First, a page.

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Take Five: Delineating the Qualifications for “M! V! P!” Chant Recipients

Posted by Andrew Unterberger on April 25, 2010

You know the scene. A star player on a home team gets fouled, and as he goes to the free-throw line to take his compensatory shots, the crowd serenades him with the salutatory chant: “M! V! P!…M! V! P!” The implication, of course, is that the crowd is endorsing their franchise player as a worthy selection for the NBA’s Most Valuable Player award.  But while these chants may have been more practical in nature once upon a time–it’s hard to say exactly when, where, why or for whom they started, and they might even have their roots in other sports–these days, the award is handed down by adoring crowds with precious little discretion. For instance, during a recent playoff contest between the Bulls and Cavaliers in Chicago, I noticed that Bulls point guard Derrick Rose being the recipient of such a chant. Now, Rose is indeed a fine player, one who has played particularly well this post-season, and one who one day very well may find himself in post-season-award contention. But the kid is just a second-year player who was ineffective and/or injured for half the season and has yet to even make the All-Star Team (whoops, he actually made the ASG this year, though I’m not entirely sure how). In any event, MVP, he is most certainly not.

Now, truth be told, I absolutely love this custom of NBA culture. During the right situation, with the right crowd and the right player, these chants can be absolutely electrifying, the most vocal, emotional and appropriate way for a fanbase to show their true appreciation for their beloved star. But I would like to install some sort of system to ensure that the players receiving these accolades are indeed worthy of such honors. If we keep letting the bar slip lower and lower like this, soon enough they’re gonna be yelling “M! V! P!” at Andray Blatche during Wizards home games. Amusing as that would be, it would cheapen the credibility of the chant far more than I’m comfortable with.

So I have a short list of player categories that, in my opinion, qualify him for the fan-MVP designation. If your guy does not fall into any of these categories, please find a more appropriate three-syllable chant to proffer during his next appearance at the charity stripe.

1. Player is Generally Perceived to Be on the Shortlist for MVP Candidates. The most self-explanatory and obvious category. If a player is generally included in most analysts’ MVP discussions–and I would say that no more than three or four guys a year would fall under this umbrella–then naturally, he would be the most natural recipient for the “M! V! P!” chant. This year, those players would probably be LeBron James, Kevin Durant, and Dwyane Wade–the only three players with even plausible credentials for the award, though most right-thinking individuals would deem James the clear-cut selection. These guys are not only meriting of the chant, they deserve and call out for it, and to not deliver it to them regularly at the appropriate times could be considered a major breach of etiquette on the part of their home fanbase.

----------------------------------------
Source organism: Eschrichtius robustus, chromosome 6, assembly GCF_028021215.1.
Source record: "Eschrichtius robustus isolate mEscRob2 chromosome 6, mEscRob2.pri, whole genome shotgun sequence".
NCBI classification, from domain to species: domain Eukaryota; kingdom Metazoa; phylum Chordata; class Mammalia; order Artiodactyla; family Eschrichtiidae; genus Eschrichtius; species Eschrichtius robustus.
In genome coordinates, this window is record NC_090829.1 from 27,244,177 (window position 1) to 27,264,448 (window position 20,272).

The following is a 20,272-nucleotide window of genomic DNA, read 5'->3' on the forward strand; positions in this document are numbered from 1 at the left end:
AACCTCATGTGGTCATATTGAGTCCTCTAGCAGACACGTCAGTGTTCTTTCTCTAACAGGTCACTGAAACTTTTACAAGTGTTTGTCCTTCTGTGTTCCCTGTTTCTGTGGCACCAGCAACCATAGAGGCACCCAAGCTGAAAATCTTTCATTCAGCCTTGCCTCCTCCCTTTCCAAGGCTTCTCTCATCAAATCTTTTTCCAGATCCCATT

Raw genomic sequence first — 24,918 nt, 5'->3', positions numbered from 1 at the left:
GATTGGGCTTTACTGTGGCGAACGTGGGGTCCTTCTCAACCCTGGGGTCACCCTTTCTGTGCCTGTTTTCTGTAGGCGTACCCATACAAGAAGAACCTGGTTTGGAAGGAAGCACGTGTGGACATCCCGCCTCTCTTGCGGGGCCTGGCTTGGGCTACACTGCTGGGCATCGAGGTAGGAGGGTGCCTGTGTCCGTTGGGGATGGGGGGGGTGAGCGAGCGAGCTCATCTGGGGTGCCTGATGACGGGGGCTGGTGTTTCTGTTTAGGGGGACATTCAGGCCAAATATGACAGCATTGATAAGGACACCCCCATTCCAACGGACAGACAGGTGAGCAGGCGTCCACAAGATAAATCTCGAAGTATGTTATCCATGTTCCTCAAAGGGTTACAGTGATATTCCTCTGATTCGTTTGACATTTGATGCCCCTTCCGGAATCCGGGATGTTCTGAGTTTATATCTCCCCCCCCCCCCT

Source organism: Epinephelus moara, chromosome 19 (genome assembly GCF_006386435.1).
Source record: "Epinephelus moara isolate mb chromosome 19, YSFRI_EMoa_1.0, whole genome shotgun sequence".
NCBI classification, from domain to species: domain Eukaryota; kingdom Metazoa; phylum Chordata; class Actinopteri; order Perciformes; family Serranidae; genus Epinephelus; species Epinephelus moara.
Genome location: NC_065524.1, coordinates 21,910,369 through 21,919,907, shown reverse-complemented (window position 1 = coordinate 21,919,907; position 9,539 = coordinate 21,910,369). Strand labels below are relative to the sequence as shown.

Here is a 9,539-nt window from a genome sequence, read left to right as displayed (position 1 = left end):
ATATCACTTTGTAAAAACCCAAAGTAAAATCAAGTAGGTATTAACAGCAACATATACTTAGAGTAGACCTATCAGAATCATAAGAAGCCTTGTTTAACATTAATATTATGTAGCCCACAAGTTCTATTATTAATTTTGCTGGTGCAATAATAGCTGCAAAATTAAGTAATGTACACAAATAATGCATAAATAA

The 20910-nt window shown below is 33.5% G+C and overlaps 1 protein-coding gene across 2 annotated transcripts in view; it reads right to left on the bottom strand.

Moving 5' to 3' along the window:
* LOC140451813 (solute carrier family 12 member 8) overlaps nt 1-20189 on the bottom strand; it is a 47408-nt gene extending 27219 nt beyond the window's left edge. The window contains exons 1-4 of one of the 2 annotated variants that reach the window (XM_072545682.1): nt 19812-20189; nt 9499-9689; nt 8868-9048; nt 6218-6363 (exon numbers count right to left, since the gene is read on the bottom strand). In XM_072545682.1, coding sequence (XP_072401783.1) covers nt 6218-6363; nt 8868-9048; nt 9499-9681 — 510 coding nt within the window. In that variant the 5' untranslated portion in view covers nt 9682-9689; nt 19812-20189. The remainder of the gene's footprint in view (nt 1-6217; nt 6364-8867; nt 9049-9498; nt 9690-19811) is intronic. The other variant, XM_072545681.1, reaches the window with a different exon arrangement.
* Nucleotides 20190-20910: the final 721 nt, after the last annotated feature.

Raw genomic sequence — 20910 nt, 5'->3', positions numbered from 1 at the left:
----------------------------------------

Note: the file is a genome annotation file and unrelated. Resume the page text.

2. Player Has Won the MVP Award in the Past and Both Player and Team Still Play at a High Level. You could make the “Once an MVP, Always an MVP” argument, and anyway, the chant is “M! V! P!,” not “THIS! YEAR’S! M! V! P!” Being an MVP is like being an Oscar-winner or a President–it’s pretty much a lifetime designation. That said, I don’t think the chant would be acceptable for a player who either had seen his game drop considerably and was now more of a role player, or a player on a team no longer approaching playoff contention–to shower such a player with this level of praise would not only seem out of place, but possibly downright insulting. So while the chant would still be appropriate for past winners like Kobe Bryant, Dirk Nowitzki and Tim Duncan, I would certainly hesitate to use it on past-their-primers like Shaquille O’Neal or (should he return to basketball) Allen Iverson. No need to rub the glory days being behind them in these guys’ faces.

3. Player is the Obvious Franchise Player on a Top Five Team. Some teams are good enough that it seems almost unreasonable for them not to have a convincing MVP candidate, so much so that the urge to select a de facto recipient is both strong and understandable. If a team is clearly among the league’s elite, it seems only fair to me that they should get to uncork the chant when desired–assuming, at least, that they have at least a semi-plausible choice for the honors. The most obvious example for this season would be Dwight Howard–his offensive game is still a little too raw and inconsistent for him to make a compelling case for the status, but he’s not too far off, and he was the primary reason that the Magic were one of the best teams of the ’09-’10 NBA season. This gets into murkier territory when dealing with teams with two arguable franchise players, such as Phoenix (Steve Nash and Amar’e Stoudemire) or Denver (Carmelo Anthony and Chauncey Billups), since awarding one and not the other could possibly cause tension among the two, and to award both would be both highly impractical and downright paradoxical. In such cases I would probably advise fanbases to avoid the chant altogether.